WASHINGTON — White House pandemic response coordinator Dr. Ashish Jha delivered a grim message on Friday about the ever-evolving coronavirus pathogen that the Centers for Disease Control and Prevention estimates has infected more than 140 million Americans, including President Biden.
“This virus is going to be with us forever,” Jha said during a press briefing otherwise devoted to an update on the president’s health. “It’s really, really important that people build up their immunity against this virus,” he added, emphasizing that vaccination is the best means of doing so.
It was a bracing reminder that any hopes of fully eradicating the coronavirus are long gone. And while many Americans have sought a return to normal life, the coronavirus continues to cause economic and social disruptions.
“Dr. Jha is acknowledging the consensus among medical and public health experts — that COVID-19 is with us for our lifetimes and beyond,” Dr. Leana Wen, a public health expert closely aligned with the White House on the pandemic, told Yahoo News.
“But this is not the COVID-19 of 2020,” Wen said, pointing to the widespread availability of vaccines and treatments. “We now have many tools that allow us to live with this coronavirus.”
Biden is fully vaccinated and has received two booster shots. On Friday, he and White House press secretary Karine Jean-Pierre both said his symptoms remained mild after the president tested positive for COVID on Thursday. The president’s infection returned the pandemic to the headlines after several months during which the war in Ukraine, inflation and gun control dominated news coverage.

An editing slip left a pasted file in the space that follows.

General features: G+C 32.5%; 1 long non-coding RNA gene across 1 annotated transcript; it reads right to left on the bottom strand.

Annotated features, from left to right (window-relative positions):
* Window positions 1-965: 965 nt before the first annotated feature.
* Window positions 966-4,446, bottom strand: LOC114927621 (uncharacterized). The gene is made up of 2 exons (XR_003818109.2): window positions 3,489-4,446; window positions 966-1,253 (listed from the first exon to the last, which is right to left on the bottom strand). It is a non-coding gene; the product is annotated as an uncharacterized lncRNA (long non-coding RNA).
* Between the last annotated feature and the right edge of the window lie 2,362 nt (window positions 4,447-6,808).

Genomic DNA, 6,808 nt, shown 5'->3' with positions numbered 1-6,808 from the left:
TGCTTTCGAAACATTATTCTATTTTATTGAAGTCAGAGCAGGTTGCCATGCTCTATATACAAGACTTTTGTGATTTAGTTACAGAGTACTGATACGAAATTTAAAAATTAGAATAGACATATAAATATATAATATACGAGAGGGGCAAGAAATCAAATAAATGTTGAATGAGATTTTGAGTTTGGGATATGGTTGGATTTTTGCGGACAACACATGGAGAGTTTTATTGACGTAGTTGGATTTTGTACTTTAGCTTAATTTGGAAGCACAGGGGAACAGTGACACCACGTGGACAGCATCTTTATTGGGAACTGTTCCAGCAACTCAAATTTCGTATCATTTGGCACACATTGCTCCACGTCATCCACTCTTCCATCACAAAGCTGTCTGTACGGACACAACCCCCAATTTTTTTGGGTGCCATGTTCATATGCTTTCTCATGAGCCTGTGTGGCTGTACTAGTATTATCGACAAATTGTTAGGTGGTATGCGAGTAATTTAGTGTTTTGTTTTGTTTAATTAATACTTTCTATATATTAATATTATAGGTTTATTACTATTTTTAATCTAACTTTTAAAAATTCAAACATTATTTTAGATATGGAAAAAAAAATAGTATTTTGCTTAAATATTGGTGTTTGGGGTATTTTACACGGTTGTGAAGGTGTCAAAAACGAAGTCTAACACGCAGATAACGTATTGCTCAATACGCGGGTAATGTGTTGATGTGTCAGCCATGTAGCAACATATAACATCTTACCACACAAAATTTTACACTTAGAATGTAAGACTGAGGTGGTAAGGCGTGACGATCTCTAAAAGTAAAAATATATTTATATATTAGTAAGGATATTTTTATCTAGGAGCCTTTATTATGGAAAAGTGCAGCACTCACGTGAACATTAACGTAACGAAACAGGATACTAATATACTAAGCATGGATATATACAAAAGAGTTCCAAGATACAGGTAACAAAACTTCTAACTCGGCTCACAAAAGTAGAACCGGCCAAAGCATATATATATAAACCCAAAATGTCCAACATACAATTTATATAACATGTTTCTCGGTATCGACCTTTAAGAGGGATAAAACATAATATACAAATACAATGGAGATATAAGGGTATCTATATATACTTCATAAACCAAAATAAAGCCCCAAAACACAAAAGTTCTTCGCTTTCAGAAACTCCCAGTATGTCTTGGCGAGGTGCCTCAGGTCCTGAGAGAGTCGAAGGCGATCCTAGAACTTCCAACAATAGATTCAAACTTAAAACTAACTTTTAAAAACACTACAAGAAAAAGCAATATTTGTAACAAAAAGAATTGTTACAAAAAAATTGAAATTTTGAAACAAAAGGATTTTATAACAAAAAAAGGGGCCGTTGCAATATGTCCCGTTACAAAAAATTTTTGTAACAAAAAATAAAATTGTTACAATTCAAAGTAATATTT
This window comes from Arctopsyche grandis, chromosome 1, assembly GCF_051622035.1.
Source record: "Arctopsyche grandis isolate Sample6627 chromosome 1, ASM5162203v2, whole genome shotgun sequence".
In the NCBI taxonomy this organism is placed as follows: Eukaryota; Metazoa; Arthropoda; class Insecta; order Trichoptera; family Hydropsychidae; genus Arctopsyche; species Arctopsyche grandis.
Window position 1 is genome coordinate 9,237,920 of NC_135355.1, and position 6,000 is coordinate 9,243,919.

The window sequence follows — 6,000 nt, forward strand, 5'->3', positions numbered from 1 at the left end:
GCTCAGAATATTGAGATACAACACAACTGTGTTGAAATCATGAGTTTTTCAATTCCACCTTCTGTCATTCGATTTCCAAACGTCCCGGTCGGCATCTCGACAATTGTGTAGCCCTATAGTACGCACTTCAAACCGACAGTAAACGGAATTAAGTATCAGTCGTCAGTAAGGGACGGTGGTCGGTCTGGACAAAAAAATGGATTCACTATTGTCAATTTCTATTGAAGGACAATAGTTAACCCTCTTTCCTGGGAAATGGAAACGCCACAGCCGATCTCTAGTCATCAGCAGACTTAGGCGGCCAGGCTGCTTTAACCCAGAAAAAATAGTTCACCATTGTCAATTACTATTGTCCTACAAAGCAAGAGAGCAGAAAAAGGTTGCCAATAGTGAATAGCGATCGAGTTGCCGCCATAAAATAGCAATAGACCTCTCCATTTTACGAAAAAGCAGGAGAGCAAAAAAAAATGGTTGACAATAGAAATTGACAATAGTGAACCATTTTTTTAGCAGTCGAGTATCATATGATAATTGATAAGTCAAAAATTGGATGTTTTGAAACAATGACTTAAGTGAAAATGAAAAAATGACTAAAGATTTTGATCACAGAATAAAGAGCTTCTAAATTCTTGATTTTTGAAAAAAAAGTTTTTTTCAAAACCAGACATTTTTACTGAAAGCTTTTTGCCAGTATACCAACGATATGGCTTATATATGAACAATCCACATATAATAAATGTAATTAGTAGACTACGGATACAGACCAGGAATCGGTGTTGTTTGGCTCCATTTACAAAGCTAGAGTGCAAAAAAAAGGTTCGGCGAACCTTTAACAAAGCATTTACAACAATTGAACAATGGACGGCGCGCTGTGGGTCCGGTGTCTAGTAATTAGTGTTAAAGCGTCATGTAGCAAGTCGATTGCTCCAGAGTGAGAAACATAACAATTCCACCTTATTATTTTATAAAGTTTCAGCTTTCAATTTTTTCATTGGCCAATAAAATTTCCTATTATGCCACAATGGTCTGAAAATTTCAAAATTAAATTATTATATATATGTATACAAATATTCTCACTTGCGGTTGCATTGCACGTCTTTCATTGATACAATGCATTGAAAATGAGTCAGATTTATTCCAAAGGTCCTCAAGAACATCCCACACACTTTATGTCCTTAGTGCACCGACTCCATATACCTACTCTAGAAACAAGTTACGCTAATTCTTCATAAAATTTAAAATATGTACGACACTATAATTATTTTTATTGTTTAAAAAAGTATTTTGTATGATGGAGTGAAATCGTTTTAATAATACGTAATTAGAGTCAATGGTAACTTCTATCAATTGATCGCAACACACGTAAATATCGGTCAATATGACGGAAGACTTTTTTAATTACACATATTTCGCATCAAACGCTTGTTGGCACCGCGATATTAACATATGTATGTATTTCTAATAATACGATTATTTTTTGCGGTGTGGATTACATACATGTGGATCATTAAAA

Some public health experts saw Biden’s infection as a further sign of how complacent citizens have become. Like many Americans, Biden had ceased to wear a mask and had resumed travel, including abroad.
“The president likes to interact and engage with the American public,” Jean-Pierre said in response to a reporter’s question about whether Biden regretted the recent pace of his social and travel commitments.
The several waves of the Omicron variant that have washed over the United States have suggested that the virus initially known as SARS-CoV-2 is becoming increasingly transmissible, though not necessarily more virulent. While that is good news for people who are vaccinated and boosted, it does mean that the virus will almost certainly find new ways to evade immune protections, if only to ultimately cause relatively mild illness.
Even as the BA.5 variant continues to drive new infections, a new, even more transmissible strain known as BA.2.75 has been detected in the United States.
“The dominant strains are so contagious that it’s extremely difficult to avoid infection,” Wen told Yahoo News.
But even if the coronavirus lingers for years to come, it is for the most part the unvaccinated and the unboosted who risk serious illness or death. More than 1 million Americans have died due to COVID-19 since the pandemic began.
“We’re at a point now where, I believe, where we can prevent nearly every COVID death in America,” Jha said on Friday. The week ended with about 400 people dying daily from COVID-19 across the country.